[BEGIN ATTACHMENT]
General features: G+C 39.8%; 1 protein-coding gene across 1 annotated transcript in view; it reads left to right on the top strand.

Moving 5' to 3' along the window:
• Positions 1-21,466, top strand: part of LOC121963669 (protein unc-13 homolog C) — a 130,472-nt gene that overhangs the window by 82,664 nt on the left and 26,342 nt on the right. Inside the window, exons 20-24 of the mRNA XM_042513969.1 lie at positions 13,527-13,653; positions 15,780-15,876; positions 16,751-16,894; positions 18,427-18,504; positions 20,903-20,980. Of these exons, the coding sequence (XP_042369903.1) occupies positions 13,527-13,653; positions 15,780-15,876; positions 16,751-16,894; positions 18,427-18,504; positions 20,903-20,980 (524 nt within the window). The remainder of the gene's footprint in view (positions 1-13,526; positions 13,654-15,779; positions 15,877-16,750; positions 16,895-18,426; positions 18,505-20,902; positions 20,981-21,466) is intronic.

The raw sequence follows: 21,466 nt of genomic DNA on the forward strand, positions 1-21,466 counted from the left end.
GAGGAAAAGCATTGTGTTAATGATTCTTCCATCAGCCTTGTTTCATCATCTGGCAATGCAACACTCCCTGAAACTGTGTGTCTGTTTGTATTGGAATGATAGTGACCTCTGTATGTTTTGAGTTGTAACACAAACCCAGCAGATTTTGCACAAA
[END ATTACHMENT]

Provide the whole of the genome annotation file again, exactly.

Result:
General features: G+C 39.8%; 1 protein-coding gene across 1 annotated transcript in view; it reads left to right on the top strand.

Moving 5' to 3' along the window:
• Positions 1-21,466, top strand: part of LOC121963669 (protein unc-13 homolog C) — a 130,472-nt gene that overhangs the window by 82,664 nt on the left and 26,342 nt on the right. Inside the window, exons 20-24 of the mRNA XM_042513969.1 lie at positions 13,527-13,653; positions 15,780-15,876; positions 16,751-16,894; positions 18,427-18,504; positions 20,903-20,980. Of these exons, the coding sequence (XP_042369903.1) occupies positions 13,527-13,653; positions 15,780-15,876; positions 16,751-16,894; positions 18,427-18,504; positions 20,903-20,980 (524 nt within the window). The remainder of the gene's footprint in view (positions 1-13,526; positions 13,654-15,779; positions 15,877-16,750; positions 16,895-18,426; positions 18,505-20,902; positions 20,981-21,466) is intronic.

The raw sequence follows: 21,466 nt of genomic DNA on the forward strand, positions 1-21,466 counted from the left end.
GAGGAAAAGCATTGTGTTAATGATTCTTCCATCAGCCTTGTTTCATCATCTGGCAATGCAACACTCCCTGAAACTGTGTGTCTGTTTGTATTGGAATGATAGTGACCTCTGTATGTTTTGAGTTGTAACACAAACCCAGCAGATTTTGCACAAA